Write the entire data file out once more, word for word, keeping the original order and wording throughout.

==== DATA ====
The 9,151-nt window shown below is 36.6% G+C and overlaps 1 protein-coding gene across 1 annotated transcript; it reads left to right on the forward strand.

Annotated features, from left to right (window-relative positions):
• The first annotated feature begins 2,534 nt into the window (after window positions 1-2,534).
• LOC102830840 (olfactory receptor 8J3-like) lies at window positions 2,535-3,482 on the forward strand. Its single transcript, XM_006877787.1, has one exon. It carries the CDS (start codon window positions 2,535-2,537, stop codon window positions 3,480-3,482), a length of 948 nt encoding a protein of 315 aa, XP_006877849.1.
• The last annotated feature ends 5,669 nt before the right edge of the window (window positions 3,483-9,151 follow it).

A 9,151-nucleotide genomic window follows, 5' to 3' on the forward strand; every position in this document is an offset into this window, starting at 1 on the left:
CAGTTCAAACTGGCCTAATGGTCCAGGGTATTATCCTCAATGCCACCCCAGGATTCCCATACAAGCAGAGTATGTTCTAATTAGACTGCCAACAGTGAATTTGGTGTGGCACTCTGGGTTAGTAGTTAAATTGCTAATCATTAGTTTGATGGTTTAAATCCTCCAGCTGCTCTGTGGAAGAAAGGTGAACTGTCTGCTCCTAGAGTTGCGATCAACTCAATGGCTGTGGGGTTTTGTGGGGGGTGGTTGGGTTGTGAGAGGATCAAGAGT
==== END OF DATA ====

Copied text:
The 9,151-nt window shown below is 36.6% G+C and overlaps 1 protein-coding gene across 1 annotated transcript; it reads left to right on the forward strand.

Annotated features, from left to right (window-relative positions):
• The first annotated feature begins 2,534 nt into the window (after window positions 1-2,534).
• LOC102830840 (olfactory receptor 8J3-like) lies at window positions 2,535-3,482 on the forward strand. Its single transcript, XM_006877787.1, has one exon. It carries the CDS (start codon window positions 2,535-2,537, stop codon window positions 3,480-3,482), a length of 948 nt encoding a protein of 315 aa, XP_006877849.1.
• The last annotated feature ends 5,669 nt before the right edge of the window (window positions 3,483-9,151 follow it).

A 9,151-nucleotide genomic window follows, 5' to 3' on the forward strand; every position in this document is an offset into this window, starting at 1 on the left:
CAGTTCAAACTGGCCTAATGGTCCAGGGTATTATCCTCAATGCCACCCCAGGATTCCCATACAAGCAGAGTATGTTCTAATTAGACTGCCAACAGTGAATTTGGTGTGGCACTCTGGGTTAGTAGTTAAATTGCTAATCATTAGTTTGATGGTTTAAATCCTCCAGCTGCTCTGTGGAAGAAAGGTGAACTGTCTGCTCCTAGAGTTGCGATCAACTCAATGGCTGTGGGGTTTTGTGGGGGGTGGTTGGGTTGTGAGAGGATCAAGAGT